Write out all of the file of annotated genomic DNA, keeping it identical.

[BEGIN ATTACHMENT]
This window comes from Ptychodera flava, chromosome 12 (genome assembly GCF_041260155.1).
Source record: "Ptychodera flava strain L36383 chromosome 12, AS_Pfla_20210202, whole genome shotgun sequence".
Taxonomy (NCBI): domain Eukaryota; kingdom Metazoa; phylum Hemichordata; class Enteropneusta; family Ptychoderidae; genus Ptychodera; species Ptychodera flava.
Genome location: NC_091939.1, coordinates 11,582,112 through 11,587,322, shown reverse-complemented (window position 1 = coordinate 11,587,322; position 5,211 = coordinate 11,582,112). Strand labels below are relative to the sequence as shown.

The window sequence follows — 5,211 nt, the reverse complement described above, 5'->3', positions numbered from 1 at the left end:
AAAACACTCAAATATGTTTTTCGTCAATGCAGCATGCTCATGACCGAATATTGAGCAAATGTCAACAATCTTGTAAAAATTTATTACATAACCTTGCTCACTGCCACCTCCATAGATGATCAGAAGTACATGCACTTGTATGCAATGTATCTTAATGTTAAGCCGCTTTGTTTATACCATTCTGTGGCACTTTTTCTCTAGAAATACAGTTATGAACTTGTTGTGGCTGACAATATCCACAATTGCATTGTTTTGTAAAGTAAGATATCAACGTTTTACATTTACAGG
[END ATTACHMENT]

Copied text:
This window comes from Ptychodera flava, chromosome 12 (genome assembly GCF_041260155.1).
Source record: "Ptychodera flava strain L36383 chromosome 12, AS_Pfla_20210202, whole genome shotgun sequence".
Taxonomy (NCBI): domain Eukaryota; kingdom Metazoa; phylum Hemichordata; class Enteropneusta; family Ptychoderidae; genus Ptychodera; species Ptychodera flava.
Genome location: NC_091939.1, coordinates 11,582,112 through 11,587,322, shown reverse-complemented (window position 1 = coordinate 11,587,322; position 5,211 = coordinate 11,582,112). Strand labels below are relative to the sequence as shown.

The window sequence follows — 5,211 nt, the reverse complement described above, 5'->3', positions numbered from 1 at the left end:
AAAACACTCAAATATGTTTTTCGTCAATGCAGCATGCTCATGACCGAATATTGAGCAAATGTCAACAATCTTGTAAAAATTTATTACATAACCTTGCTCACTGCCACCTCCATAGATGATCAGAAGTACATGCACTTGTATGCAATGTATCTTAATGTTAAGCCGCTTTGTTTATACCATTCTGTGGCACTTTTTCTCTAGAAATACAGTTATGAACTTGTTGTGGCTGACAATATCCACAATTGCATTGTTTTGTAAAGTAAGATATCAACGTTTTACATTTACAGG